People have always had fascination with AI, and it is interesting that machines with human like intelligence have always been predicted to be around within 30 years. I recently enjoyed the film Ex Machina, and have just finished reading 2001 again. I don’t think that it’s a spoiler to say that in pretty much every film that has an AI, the AI almost always goes to any lengths to protect its own existence and usually at the expense of human life.
These machines would require phenomenal processing power and advanced goal seeking software to give it sophisticated problem solving capabilities.
So, what might the software requirements of an artificial brain be:
- It must be capable of translating spoken words into an internal textual representation.
- It must be capable of constructing an internal 3D model of its local environment from both its vision, static images, and textual descriptions.
- It must be capable of simulating real world physics within this internal representation of the environment.
- It must be capable of learning how to identify people and objects.
- It must be capable of running goal seeking software, and be able to be programmed with multiple goals.
- It should be capable of understanding human motivations on both a general level, and an individual level to be able to predict behaviour.
Whist voice recognition depends on quite complex software, that is a problem that has been solved and there are numerous software applications that can do this very well.
Constructing an internal representation of the world from multiple sources of information is hugely difficult, and yet as humans we find it very easy. If a person is shown some photos of a place they have not been before then that person will almost instantly have some idea of what the place is like and be able to extrapolate what is not visible. It may not be correct, but each time the person is given more information their internal model will get more accurate.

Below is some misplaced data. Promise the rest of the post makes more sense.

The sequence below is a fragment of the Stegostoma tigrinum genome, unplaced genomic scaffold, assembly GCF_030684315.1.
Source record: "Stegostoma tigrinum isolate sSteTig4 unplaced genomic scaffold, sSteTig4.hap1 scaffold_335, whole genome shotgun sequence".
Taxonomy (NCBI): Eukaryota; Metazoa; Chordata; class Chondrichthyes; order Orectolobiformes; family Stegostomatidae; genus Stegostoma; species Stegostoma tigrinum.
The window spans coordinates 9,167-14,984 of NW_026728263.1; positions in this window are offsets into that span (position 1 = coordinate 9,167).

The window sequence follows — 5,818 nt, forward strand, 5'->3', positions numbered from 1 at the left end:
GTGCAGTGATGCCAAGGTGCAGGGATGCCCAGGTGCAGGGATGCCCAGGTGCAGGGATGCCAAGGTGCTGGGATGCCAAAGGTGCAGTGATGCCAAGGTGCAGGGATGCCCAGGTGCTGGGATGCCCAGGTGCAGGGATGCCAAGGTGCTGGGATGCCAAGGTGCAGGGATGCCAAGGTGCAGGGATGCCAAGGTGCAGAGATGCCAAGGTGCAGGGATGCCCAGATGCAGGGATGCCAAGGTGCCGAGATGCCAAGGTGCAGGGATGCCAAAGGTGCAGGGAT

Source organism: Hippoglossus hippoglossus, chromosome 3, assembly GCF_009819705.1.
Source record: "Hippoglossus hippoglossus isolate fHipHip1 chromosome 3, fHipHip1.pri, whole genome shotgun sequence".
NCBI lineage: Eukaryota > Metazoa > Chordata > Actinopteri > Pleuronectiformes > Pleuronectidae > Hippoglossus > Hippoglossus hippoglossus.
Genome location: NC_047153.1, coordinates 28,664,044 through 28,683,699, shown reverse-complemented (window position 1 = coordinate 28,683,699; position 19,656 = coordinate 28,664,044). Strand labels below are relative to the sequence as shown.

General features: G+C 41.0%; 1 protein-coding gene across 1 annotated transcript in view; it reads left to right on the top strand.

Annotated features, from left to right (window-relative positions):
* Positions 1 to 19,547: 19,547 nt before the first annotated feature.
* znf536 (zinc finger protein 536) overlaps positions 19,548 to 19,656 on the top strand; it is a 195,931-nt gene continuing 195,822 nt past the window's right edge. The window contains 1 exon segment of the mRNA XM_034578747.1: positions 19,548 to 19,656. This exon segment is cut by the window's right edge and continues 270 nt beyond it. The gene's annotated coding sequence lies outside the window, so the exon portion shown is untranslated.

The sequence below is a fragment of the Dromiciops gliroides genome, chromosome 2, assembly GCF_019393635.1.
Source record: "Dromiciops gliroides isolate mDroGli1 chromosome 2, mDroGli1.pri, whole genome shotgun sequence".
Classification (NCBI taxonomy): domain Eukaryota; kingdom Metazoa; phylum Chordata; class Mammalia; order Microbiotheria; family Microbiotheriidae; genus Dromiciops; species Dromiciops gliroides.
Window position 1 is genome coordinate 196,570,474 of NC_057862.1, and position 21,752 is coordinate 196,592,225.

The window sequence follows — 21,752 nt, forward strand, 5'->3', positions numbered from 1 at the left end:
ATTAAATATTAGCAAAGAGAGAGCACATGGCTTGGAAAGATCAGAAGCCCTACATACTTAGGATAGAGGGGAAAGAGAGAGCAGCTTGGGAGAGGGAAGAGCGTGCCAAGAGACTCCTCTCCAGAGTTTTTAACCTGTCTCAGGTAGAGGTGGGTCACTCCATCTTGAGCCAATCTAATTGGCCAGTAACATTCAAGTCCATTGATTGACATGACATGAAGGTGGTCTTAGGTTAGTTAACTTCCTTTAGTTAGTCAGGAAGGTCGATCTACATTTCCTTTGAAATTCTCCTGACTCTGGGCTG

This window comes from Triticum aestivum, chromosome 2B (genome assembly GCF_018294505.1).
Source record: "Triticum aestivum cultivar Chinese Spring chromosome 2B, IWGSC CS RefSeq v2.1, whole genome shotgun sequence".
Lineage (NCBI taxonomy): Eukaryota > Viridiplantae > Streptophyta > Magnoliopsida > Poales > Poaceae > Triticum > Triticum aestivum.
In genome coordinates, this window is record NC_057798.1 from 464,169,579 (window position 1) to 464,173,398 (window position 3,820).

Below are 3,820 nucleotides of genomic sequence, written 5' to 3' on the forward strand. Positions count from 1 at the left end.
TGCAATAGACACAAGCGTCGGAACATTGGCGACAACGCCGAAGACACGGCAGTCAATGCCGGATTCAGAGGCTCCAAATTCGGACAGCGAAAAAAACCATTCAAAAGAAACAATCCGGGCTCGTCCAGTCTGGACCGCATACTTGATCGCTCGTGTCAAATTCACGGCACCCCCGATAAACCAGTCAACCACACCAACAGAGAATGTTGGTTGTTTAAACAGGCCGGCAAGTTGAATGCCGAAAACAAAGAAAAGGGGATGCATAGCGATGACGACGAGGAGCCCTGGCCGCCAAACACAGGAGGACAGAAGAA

Simulating physics largely a problem that has been solved already by the makers of physics libraries for 3d computer games. Once the environment has been internally modelled, simulating physical events should be something that can be done using existing technology.
Learning how to identify people and objects is where neural networks come in. You know what a horse is because when you were a child you pointed to a horse and said, “What’s that?” and somebody said “That’s a horse”. Later that day you may have asked the same question about a cow. You went to bed, and whilst dreaming your brain went into training mode and images of the memories of horses and cows were fed into image classification neural networks, and these networks got a little better at classifying horses and cows. Over the next few weeks you probably mis-classified horses as cows, but with enough dreaming and training of the circuits you became an expert. So, the artificial brain is required to have some pretty advanced neural networks, and I would suspect that sleep and dreaming will be just as necessary for the artificial brain as it is for us.
The fifth requirement is incredibly complex. Humans ultimately have one goal, and that is to ensure the survival of as many offspring as possible. Firstly the AI must be given a goal (or number of goals) to achieve, and rules for measuring success. Without these driving goals the AI would have no reason to do anything. Given a goal, it must work back to find the best way of achieving that goal. A chess computer is given the goal to win a game of chess, and that alone has proved to be a somewhat challenging problem. The chess computer has to construct a tree of all possible outcomes several moves ahead and evaluate each one. An AI that has human level intelligence would have to be constructing a search tree, not for a chess board, but for everything in it’s environment.
I find the scene in 2001 where Frank is playing chess with HAL very interesting, because I wonder if for each possible move being evaluated on the chess board the actions of the human opponent are also being considered.
A classic example of Goal Seeking Software in the movies having unforeseen consequences is the HAL 9000 computer struggling to deal with a number of conflicting goals.
“Down in space pod bay, the air-lock doors were opening”.